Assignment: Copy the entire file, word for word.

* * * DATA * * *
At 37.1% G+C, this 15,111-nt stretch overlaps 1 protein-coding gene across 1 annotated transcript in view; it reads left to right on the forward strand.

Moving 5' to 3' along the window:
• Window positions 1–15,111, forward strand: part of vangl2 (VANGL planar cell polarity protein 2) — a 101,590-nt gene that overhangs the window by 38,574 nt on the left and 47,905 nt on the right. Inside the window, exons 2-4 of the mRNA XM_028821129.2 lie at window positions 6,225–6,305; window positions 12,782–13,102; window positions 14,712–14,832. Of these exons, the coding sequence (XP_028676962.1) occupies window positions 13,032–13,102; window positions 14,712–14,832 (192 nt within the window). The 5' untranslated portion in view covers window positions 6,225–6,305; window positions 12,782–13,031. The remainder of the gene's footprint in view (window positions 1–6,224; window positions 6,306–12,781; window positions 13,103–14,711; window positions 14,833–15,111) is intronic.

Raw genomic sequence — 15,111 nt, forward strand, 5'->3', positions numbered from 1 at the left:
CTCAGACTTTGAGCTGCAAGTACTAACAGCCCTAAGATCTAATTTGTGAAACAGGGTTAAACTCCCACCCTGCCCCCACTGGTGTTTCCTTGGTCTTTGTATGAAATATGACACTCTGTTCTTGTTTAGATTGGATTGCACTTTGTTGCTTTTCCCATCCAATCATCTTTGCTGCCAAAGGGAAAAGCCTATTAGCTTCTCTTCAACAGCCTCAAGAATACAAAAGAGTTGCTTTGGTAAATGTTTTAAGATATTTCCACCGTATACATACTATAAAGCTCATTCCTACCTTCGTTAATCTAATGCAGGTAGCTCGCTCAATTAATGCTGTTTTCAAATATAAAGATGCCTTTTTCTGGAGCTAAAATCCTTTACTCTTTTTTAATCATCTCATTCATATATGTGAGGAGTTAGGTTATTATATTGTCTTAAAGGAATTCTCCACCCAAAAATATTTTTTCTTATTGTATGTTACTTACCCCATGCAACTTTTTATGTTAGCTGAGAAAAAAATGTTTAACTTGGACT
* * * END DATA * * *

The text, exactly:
At 37.1% G+C, this 15,111-nt stretch overlaps 1 protein-coding gene across 1 annotated transcript in view; it reads left to right on the forward strand.

Moving 5' to 3' along the window:
• Window positions 1–15,111, forward strand: part of vangl2 (VANGL planar cell polarity protein 2) — a 101,590-nt gene that overhangs the window by 38,574 nt on the left and 47,905 nt on the right. Inside the window, exons 2-4 of the mRNA XM_028821129.2 lie at window positions 6,225–6,305; window positions 12,782–13,102; window positions 14,712–14,832. Of these exons, the coding sequence (XP_028676962.1) occupies window positions 13,032–13,102; window positions 14,712–14,832 (192 nt within the window). The 5' untranslated portion in view covers window positions 6,225–6,305; window positions 12,782–13,031. The remainder of the gene's footprint in view (window positions 1–6,224; window positions 6,306–12,781; window positions 13,103–14,711; window positions 14,833–15,111) is intronic.

Raw genomic sequence — 15,111 nt, forward strand, 5'->3', positions numbered from 1 at the left:
CTCAGACTTTGAGCTGCAAGTACTAACAGCCCTAAGATCTAATTTGTGAAACAGGGTTAAACTCCCACCCTGCCCCCACTGGTGTTTCCTTGGTCTTTGTATGAAATATGACACTCTGTTCTTGTTTAGATTGGATTGCACTTTGTTGCTTTTCCCATCCAATCATCTTTGCTGCCAAAGGGAAAAGCCTATTAGCTTCTCTTCAACAGCCTCAAGAATACAAAAGAGTTGCTTTGGTAAATGTTTTAAGATATTTCCACCGTATACATACTATAAAGCTCATTCCTACCTTCGTTAATCTAATGCAGGTAGCTCGCTCAATTAATGCTGTTTTCAAATATAAAGATGCCTTTTTCTGGAGCTAAAATCCTTTACTCTTTTTTAATCATCTCATTCATATATGTGAGGAGTTAGGTTATTATATTGTCTTAAAGGAATTCTCCACCCAAAAATATTTTTTCTTATTGTATGTTACTTACCCCATGCAACTTTTTATGTTAGCTGAGAAAAAAATGTTTAACTTGGACT